that she tried to get Mitchell's files from his previous lawyers,
but again without success. Complicating the project was the fact
that the office of Mitchell's trial counsel was destroyed on
September 11, 2001. On November 2, 2004, Ms. London filed
Mitchell's § 2255 petition. (Id. ¶¶ 13-19).
Mitchell alleges in his petition that (1) his sentence on
Counts Two, Seven and Eight was unconstitutional under Blakely
v. Washington, 542 U.S. 296 (2004), and (2) the inclusion of
relevant conduct in his Guidelines sentencing calculation was
tainted by the failure of the prosecution to disclose evidence
favorable to him. (Mitchell Br. at 4). The Government opposes the petition and urges the Court to dismiss the petition as
untimely because Mitchell filed the petition after the expiration
of the one year limitations period established by the
Antiterrorism and Effective Death Penalty Act ("AEDPA"). (Gov't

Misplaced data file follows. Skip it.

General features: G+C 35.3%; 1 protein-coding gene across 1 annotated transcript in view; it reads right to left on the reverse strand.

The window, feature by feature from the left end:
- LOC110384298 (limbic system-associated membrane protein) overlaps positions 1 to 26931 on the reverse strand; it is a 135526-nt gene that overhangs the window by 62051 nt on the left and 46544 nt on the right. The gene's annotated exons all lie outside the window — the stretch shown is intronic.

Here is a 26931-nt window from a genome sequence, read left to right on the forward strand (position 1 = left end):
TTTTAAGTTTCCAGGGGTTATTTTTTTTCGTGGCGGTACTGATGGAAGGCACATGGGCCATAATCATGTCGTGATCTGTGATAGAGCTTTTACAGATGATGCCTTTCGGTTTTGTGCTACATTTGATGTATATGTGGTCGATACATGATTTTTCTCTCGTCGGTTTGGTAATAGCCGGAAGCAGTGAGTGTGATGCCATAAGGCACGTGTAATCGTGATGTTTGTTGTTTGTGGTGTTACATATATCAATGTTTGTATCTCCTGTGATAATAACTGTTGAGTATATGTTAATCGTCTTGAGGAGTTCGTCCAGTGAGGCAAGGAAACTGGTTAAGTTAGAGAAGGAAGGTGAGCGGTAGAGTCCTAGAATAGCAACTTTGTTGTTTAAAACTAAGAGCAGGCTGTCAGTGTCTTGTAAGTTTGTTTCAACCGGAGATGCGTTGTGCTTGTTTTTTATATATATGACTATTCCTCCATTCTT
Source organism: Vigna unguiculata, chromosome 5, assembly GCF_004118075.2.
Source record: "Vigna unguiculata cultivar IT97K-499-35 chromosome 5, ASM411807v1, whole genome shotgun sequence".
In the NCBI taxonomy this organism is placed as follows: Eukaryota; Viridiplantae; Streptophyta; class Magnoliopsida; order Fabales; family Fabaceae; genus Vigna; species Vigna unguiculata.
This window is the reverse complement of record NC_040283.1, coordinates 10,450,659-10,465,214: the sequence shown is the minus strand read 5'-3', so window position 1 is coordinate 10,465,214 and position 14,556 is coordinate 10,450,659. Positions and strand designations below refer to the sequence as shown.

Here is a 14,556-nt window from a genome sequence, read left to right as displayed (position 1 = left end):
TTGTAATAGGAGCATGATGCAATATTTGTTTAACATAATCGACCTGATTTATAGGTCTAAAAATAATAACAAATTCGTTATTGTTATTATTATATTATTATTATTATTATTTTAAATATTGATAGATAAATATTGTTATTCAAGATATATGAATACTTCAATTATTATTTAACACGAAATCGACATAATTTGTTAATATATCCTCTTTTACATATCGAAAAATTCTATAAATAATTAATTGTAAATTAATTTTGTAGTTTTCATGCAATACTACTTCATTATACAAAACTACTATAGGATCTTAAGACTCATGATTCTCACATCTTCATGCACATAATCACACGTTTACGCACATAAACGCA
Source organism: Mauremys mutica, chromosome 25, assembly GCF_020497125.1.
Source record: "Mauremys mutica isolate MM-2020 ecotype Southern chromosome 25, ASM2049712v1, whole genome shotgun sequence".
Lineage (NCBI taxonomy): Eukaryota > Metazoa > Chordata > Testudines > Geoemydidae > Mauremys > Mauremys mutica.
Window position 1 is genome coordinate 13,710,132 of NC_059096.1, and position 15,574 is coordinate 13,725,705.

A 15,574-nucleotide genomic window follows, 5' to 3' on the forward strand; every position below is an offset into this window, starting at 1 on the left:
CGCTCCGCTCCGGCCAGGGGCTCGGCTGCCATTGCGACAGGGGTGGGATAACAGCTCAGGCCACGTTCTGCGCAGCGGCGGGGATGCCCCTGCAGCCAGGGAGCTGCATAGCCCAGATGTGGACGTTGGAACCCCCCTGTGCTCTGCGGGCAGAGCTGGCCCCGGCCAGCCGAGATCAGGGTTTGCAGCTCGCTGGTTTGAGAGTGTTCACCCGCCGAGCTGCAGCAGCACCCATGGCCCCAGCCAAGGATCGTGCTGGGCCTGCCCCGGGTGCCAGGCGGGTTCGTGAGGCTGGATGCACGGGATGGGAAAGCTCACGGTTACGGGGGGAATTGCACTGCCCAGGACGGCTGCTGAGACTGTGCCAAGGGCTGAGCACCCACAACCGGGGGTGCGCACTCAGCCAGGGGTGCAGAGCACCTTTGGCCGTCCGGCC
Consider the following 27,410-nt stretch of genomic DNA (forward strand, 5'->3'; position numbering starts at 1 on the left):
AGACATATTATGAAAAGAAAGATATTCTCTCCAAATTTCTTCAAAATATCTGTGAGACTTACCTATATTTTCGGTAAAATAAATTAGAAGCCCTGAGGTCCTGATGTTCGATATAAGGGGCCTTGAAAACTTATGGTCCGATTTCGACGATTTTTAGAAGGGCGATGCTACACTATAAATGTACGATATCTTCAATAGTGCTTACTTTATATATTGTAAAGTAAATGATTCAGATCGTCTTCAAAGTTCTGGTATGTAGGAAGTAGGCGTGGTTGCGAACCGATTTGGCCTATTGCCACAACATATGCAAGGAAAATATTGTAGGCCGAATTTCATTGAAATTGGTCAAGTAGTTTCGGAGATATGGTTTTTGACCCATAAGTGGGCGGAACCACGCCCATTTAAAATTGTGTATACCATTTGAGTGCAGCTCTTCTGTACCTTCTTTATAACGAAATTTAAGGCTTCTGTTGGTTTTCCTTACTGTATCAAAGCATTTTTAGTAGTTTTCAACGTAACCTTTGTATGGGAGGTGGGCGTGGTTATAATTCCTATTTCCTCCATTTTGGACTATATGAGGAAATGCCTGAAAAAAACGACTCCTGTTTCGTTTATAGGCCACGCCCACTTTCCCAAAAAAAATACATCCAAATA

Br. at 16-19).
The first issue is whether Mitchell's § 2255 petition was
timely. The one-year AEDPA statute of limitations began to run on
the date that Mitchell's conviction became final. See
28 U.S.C. 2255(1). Mitchell contends that his conviction became final on
March 24, 2003, which is the date that the Supreme Court denied
"[h]is" certiorari petition, and that he had until March 23, 2004
to file his § 2255 petition. (Mitchell Br. at 13). Mitchell
concedes that his petition missed the deadline, but he argues
that the limitations period should be equitably tolled.
In calculating the filing deadline, Mitchell's counsel assumes
that the Supreme Court denied certiorari petitions with respect
to Mason and Mitchell. According to the Supreme Court and